Sunday, 2 July 2017

UP TO 640,000 IT AND BPO SERVICES JOBS COULD LOST IN INDIA OVER THE NEXT THREE YEARS.

Following on from my blog post - RETRENCHMENTS ARE BEGINNING TO HIT INDIA'S IT AND BPO INDUSTRY, it looks like the future could be even worse for India's information technology (IT) and business services outsourcing (BPO) services workers in India, with predictions that over 600.000 workers in these areas would lose their jobs in the next three years.

A Press Trust of India report carried by India's Economic Times of 14 May 2017 quoted executive search form Head Hunters India founder-chairman and managing director K Lakshmikanth saying that up to 600,000 of India's IT and BPO workers could lose their job over the next three years.

According to McKinsey & Company, up to half (50%) of the workforce of India's IT services firms will become "irrelevant" in the next three to four years, whilst McKinsey India managing director Noshir Kaka said that the bigger challenge facing India's IT industry is to retrain between 50 to 60% of their workforce as there will be significant shifts in technology. India currently has 3.9 million IT workers and the majority of them will need to be retrained in these new technologies but between 30 to 40% will not be able to be retrained. Assuming that half of them will be able to continue working with their old skills, the other half will become redundant.

Meanwhile Lakshmikanth pointed out that with the growth in new digital technologies such as cloud computing happening at a much faster pace, the worst affected IT workers will be those aged 35 or above who cannot find new jobs.


Meanwhile You Tuber Abhiroop B says more or less the same things in his video entitled Soon There will not be any New IT industry jobs anymore in India, well actually slightly worse, in that up to 640,000 IT workers could lose their jobs over the next three years.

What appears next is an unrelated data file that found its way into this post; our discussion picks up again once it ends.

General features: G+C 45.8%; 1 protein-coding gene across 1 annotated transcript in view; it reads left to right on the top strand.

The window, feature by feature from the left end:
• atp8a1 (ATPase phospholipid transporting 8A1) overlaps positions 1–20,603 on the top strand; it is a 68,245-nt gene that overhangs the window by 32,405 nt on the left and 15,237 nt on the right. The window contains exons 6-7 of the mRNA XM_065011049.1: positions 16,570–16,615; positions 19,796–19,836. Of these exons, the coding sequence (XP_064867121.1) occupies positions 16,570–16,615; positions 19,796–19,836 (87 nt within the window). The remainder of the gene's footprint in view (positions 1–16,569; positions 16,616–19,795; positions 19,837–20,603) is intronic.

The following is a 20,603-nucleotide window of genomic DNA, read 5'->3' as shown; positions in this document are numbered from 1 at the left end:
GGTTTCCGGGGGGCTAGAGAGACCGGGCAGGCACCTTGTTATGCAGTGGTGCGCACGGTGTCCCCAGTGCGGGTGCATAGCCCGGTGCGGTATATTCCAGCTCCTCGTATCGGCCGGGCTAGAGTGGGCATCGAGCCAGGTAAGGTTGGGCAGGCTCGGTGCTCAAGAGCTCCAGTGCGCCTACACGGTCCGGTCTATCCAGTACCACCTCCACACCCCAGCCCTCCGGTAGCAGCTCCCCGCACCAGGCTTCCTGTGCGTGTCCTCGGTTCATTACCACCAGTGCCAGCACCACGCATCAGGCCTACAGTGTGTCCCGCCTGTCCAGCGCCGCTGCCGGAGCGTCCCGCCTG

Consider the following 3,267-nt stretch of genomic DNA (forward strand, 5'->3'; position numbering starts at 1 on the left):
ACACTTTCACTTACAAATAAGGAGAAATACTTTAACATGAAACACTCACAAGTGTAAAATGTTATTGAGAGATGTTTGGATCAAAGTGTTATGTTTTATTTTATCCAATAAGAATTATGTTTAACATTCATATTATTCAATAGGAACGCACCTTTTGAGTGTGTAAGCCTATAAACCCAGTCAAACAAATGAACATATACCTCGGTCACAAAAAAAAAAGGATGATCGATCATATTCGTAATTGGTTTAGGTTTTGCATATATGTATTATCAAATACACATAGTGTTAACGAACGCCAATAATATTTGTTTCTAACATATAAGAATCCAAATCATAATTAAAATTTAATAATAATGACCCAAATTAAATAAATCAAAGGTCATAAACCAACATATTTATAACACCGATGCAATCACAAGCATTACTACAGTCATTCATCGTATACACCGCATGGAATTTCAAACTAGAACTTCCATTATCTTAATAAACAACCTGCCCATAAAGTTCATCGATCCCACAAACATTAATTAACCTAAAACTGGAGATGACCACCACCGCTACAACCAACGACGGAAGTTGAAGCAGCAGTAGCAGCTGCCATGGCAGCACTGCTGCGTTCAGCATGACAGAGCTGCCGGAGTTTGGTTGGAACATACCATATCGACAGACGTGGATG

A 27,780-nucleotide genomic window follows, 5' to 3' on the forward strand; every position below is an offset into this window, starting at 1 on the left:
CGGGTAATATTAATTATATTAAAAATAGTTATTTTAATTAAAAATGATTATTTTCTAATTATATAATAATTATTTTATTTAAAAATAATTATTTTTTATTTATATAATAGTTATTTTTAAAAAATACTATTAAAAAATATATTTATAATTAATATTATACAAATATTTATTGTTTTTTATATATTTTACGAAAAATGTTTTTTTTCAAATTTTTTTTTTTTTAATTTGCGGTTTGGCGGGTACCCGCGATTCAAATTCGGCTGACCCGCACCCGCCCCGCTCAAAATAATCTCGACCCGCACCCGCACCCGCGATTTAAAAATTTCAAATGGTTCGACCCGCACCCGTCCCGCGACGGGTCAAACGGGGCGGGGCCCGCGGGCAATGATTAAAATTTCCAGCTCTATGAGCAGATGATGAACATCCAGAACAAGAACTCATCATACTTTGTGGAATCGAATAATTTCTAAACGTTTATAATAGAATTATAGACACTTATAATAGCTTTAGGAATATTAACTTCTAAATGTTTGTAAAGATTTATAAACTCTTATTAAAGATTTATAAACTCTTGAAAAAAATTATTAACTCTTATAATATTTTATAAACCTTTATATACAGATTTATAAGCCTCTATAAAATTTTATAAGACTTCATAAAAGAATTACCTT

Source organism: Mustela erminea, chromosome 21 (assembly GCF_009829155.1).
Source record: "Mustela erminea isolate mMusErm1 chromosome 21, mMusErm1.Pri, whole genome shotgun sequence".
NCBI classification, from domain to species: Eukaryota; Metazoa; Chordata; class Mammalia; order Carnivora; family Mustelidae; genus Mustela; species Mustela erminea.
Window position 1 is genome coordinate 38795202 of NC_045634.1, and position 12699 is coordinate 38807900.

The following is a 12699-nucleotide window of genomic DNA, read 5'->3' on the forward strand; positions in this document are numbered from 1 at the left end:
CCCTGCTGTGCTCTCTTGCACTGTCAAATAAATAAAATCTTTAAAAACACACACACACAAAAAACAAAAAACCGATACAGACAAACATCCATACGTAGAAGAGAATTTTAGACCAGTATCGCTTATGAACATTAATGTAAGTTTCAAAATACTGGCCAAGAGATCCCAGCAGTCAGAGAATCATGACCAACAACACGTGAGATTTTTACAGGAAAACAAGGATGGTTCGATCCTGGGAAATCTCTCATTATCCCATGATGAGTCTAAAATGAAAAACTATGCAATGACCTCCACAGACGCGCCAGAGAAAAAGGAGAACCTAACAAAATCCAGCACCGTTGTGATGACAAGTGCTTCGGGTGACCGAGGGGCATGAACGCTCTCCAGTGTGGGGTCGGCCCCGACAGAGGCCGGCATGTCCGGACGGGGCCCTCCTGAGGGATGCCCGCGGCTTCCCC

He mentions new technologies which IT workers will have to retrain in to continue to be employable the IT industry but the skills required by these technologies are radically different from IT and BPO services skills. Abhiroop B said he has cautioned many not to go into the IT and BPO services industries, since he knew that their days are numbered.

Readers who have been following my posts on IT.Scheiss for long enough will know that have been very sceptical with the much touted mantra that Malaysian workers must reskill themselves to "move up the value chain" to remain employable, as jobs "lower down the value chain" move out of Malaysia to neighbouring countries where wages are lower, whilst Malaysia heads towards becoming a "high income, knowledge based, developed economy by the year 2020". Well, that's now been pushed farther back to 2050 when those of my generation won't be around to witness.

Anyway, it's interesting that those countries to which these "sunset" industries have moved to are experiencing a sunrise, whilst those countries where "sunrise" industries remain are experiencing a sunset.

The forecast by McKinsey confirm what I have long believed that many will be unable to successfully reskill themselves several times throughout their working years, especially when they are burdened by family and other commitments especially in their 40s.

Some of the new skills required are as radically different from the old skills; as the chemistry skills required in the making of photo-sensitive silver iodide emulsion film are from the electronic engineering skills required in the making of photo-sensitive charge-coupled device (CCD) and complementary metal-oxide silicon (CMOS) most commonly used in digital cameras today. Most of those chemists who lost their jobs would not have been able to reskill themselves to become electronic engineers. Besides that, with the exception of the  respective cameras optics, other technologies and skills required in the design and manufacture of film and digital cameras are radically different.